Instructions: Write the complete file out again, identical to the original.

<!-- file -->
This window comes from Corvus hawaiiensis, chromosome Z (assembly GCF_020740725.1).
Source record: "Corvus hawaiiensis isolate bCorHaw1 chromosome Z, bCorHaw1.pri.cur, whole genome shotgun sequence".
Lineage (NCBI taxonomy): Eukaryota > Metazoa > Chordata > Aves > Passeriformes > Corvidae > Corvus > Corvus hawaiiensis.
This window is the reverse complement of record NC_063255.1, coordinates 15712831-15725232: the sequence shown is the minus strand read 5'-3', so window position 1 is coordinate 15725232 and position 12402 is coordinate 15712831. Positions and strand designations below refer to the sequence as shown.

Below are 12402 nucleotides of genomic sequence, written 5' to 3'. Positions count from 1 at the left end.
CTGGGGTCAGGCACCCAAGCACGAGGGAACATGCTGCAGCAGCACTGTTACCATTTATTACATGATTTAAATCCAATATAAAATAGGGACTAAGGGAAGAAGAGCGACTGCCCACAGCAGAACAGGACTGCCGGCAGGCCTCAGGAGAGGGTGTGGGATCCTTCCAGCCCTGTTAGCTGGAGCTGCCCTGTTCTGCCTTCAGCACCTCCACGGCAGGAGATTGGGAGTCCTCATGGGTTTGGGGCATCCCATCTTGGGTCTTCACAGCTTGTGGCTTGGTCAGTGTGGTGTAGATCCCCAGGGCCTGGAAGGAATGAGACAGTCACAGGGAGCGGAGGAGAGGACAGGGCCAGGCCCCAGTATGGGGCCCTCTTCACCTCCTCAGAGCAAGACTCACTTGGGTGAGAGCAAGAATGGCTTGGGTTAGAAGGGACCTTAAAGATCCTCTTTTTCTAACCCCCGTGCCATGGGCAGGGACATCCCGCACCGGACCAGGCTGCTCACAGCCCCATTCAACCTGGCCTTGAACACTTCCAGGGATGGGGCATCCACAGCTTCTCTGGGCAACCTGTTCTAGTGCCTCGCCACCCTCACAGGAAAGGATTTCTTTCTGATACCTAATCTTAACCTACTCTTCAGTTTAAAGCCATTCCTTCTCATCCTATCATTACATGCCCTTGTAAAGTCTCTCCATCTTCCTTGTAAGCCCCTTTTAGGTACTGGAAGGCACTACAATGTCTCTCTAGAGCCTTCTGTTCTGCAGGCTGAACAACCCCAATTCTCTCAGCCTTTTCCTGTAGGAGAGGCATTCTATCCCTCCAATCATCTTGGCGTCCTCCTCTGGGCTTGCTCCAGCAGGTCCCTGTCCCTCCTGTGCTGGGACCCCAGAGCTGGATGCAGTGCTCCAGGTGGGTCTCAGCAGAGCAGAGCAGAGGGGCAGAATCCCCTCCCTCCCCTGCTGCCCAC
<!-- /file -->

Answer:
This window comes from Corvus hawaiiensis, chromosome Z (assembly GCF_020740725.1).
Source record: "Corvus hawaiiensis isolate bCorHaw1 chromosome Z, bCorHaw1.pri.cur, whole genome shotgun sequence".
Lineage (NCBI taxonomy): Eukaryota > Metazoa > Chordata > Aves > Passeriformes > Corvidae > Corvus > Corvus hawaiiensis.
This window is the reverse complement of record NC_063255.1, coordinates 15712831-15725232: the sequence shown is the minus strand read 5'-3', so window position 1 is coordinate 15725232 and position 12402 is coordinate 15712831. Positions and strand designations below refer to the sequence as shown.

Below are 12402 nucleotides of genomic sequence, written 5' to 3'. Positions count from 1 at the left end.
CTGGGGTCAGGCACCCAAGCACGAGGGAACATGCTGCAGCAGCACTGTTACCATTTATTACATGATTTAAATCCAATATAAAATAGGGACTAAGGGAAGAAGAGCGACTGCCCACAGCAGAACAGGACTGCCGGCAGGCCTCAGGAGAGGGTGTGGGATCCTTCCAGCCCTGTTAGCTGGAGCTGCCCTGTTCTGCCTTCAGCACCTCCACGGCAGGAGATTGGGAGTCCTCATGGGTTTGGGGCATCCCATCTTGGGTCTTCACAGCTTGTGGCTTGGTCAGTGTGGTGTAGATCCCCAGGGCCTGGAAGGAATGAGACAGTCACAGGGAGCGGAGGAGAGGACAGGGCCAGGCCCCAGTATGGGGCCCTCTTCACCTCCTCAGAGCAAGACTCACTTGGGTGAGAGCAAGAATGGCTTGGGTTAGAAGGGACCTTAAAGATCCTCTTTTTCTAACCCCCGTGCCATGGGCAGGGACATCCCGCACCGGACCAGGCTGCTCACAGCCCCATTCAACCTGGCCTTGAACACTTCCAGGGATGGGGCATCCACAGCTTCTCTGGGCAACCTGTTCTAGTGCCTCGCCACCCTCACAGGAAAGGATTTCTTTCTGATACCTAATCTTAACCTACTCTTCAGTTTAAAGCCATTCCTTCTCATCCTATCATTACATGCCCTTGTAAAGTCTCTCCATCTTCCTTGTAAGCCCCTTTTAGGTACTGGAAGGCACTACAATGTCTCTCTAGAGCCTTCTGTTCTGCAGGCTGAACAACCCCAATTCTCTCAGCCTTTTCCTGTAGGAGAGGCATTCTATCCCTCCAATCATCTTGGCGTCCTCCTCTGGGCTTGCTCCAGCAGGTCCCTGTCCCTCCTGTGCTGGGACCCCAGAGCTGGATGCAGTGCTCCAGGTGGGTCTCAGCAGAGCAGAGCAGAGGGGCAGAATCCCCTCCCTCCCCTGCTGCCCAC